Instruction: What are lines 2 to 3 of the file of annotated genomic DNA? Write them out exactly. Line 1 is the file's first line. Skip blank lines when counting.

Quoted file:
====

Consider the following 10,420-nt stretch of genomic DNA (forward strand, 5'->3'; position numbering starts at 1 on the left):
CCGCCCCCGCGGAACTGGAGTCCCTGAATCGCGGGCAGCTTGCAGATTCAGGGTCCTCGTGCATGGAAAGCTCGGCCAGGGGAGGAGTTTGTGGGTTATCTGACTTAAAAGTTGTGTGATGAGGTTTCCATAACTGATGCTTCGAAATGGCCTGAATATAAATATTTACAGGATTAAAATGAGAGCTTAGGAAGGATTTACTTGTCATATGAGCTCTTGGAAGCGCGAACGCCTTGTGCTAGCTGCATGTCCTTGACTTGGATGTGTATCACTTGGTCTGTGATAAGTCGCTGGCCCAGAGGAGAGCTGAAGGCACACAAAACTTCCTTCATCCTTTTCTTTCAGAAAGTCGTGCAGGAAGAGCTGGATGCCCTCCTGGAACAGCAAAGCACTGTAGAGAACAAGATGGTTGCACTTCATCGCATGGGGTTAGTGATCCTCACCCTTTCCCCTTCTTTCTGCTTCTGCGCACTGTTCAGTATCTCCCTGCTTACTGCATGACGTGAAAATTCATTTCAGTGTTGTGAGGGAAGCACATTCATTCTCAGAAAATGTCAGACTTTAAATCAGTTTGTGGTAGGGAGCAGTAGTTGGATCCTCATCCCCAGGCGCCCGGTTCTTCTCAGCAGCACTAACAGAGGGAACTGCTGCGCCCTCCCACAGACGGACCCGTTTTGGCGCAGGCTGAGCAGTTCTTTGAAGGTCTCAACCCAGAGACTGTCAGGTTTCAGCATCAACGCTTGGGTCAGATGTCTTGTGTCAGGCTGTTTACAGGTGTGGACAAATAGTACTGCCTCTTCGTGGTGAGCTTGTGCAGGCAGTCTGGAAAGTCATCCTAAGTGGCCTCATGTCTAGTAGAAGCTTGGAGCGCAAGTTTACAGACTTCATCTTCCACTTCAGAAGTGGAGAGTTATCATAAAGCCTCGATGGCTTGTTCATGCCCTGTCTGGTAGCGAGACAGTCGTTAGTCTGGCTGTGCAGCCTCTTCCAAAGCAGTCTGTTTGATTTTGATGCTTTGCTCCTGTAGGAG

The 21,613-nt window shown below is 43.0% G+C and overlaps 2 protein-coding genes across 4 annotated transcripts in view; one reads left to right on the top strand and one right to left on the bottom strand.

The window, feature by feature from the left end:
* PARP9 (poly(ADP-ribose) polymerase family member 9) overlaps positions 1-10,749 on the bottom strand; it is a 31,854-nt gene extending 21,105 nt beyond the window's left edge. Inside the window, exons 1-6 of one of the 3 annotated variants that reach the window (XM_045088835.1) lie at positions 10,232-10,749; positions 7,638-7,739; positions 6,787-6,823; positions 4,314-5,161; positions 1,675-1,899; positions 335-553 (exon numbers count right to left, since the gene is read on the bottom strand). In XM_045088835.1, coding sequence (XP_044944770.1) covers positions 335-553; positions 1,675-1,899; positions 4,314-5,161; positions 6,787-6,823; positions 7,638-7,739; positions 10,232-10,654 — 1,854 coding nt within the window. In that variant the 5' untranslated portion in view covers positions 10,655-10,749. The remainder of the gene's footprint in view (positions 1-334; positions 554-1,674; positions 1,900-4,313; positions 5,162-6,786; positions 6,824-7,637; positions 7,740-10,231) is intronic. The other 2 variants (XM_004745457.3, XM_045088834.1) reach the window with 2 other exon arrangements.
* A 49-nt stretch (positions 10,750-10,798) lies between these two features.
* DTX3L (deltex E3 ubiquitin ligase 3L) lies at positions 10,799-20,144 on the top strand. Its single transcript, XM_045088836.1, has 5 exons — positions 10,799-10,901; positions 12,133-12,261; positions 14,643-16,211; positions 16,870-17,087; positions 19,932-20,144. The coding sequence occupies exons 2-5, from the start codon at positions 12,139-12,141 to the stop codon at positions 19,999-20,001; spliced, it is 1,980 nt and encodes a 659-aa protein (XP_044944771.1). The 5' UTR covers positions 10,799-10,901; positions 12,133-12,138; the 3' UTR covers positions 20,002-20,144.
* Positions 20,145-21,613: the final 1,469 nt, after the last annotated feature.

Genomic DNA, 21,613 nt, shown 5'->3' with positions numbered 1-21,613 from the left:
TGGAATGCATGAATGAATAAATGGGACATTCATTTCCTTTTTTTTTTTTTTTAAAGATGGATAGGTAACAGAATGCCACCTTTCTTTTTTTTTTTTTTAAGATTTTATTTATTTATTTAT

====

CCGCCCCCGCGGAACTGGAGTCCCTGAATCGCGGGCAGCTTGCAGATTCAGGGTCCTCGTGCATGGAAAGCTCGGCCAGGGGAGGAGTTTGTGGGTTATCTGACTTAAAAGTTGTGTGATGAGGTTTCCATAACTGATGCTTCGAAATGGCCTGAATATAAATATTTACAGGATTAAAATGAGAGCTTAGGAAGGATTTACTTGTCATATGAGCTCTTGGAAGCGCGAACGCCTTGTGCTAGCTGCATGTCCTTGACTTGGATGTGTATCACTTGGTCTGTGATAAGTCGCTGGCCCAGAGGAGAGCTGAAGGCACACAAAACTTCCTTCATCCTTTTCTTTCAGAAAGTCGTGCAGGAAGAGCTGGATGCCCTCCTGGAACAGCAAAGCACTGTAGAGAACAAGATGGTTGCACTTCATCGCATGGGGTTAGTGATCCTCACCCTTTCCCCTTCTTTCTGCTTCTGCGCACTGTTCAGTATCTCCCTGCTTACTGCATGACGTGAAAATTCATTTCAGTGTTGTGAGGGAAGCACATTCATTCTCAGAAAATGTCAGACTTTAAATCAGTTTGTGGTAGGGAGCAGTAGTTGGATCCTCATCCCCAGGCGCCCGGTTCTTCTCAGCAGCACTAACAGAGGGAACTGCTGCGCCCTCCCACAGACGGACCCGTTTTGGCGCAGGCTGAGCAGTTCTTTGAAGGTCTCAACCCAGAGACTGTCAGGTTTCAGCATCAACGCTTGGGTCAGATGTCTTGTGTCAGGCTGTTTACAGGTGTGGACAAATAGTACTGCCTCTTCGTGGTGAGCTTGTGCAGGCAGTCTGGAAAGTCATCCTAAGTGGCCTCATGTCTAGTAGAAGCTTGGAGCGCAAGTTTACAGACTTCATCTTCCACTTCAGAAGTGGAGAGTTATCATAAAGCCTCGATGGCTTGTTCATGCCCTGTCTGGTAGCGAGACAGTCGTTAGTCTGGCTGTGCAGCCTCTTCCAAAGCAGTCTGTTTGATTTTGATGCTTTGCTCCTGTAGGAG

The 21,613-nt window shown below is 43.0% G+C and overlaps 2 protein-coding genes across 4 annotated transcripts in view; one reads left to right on the top strand and one right to left on the bottom strand.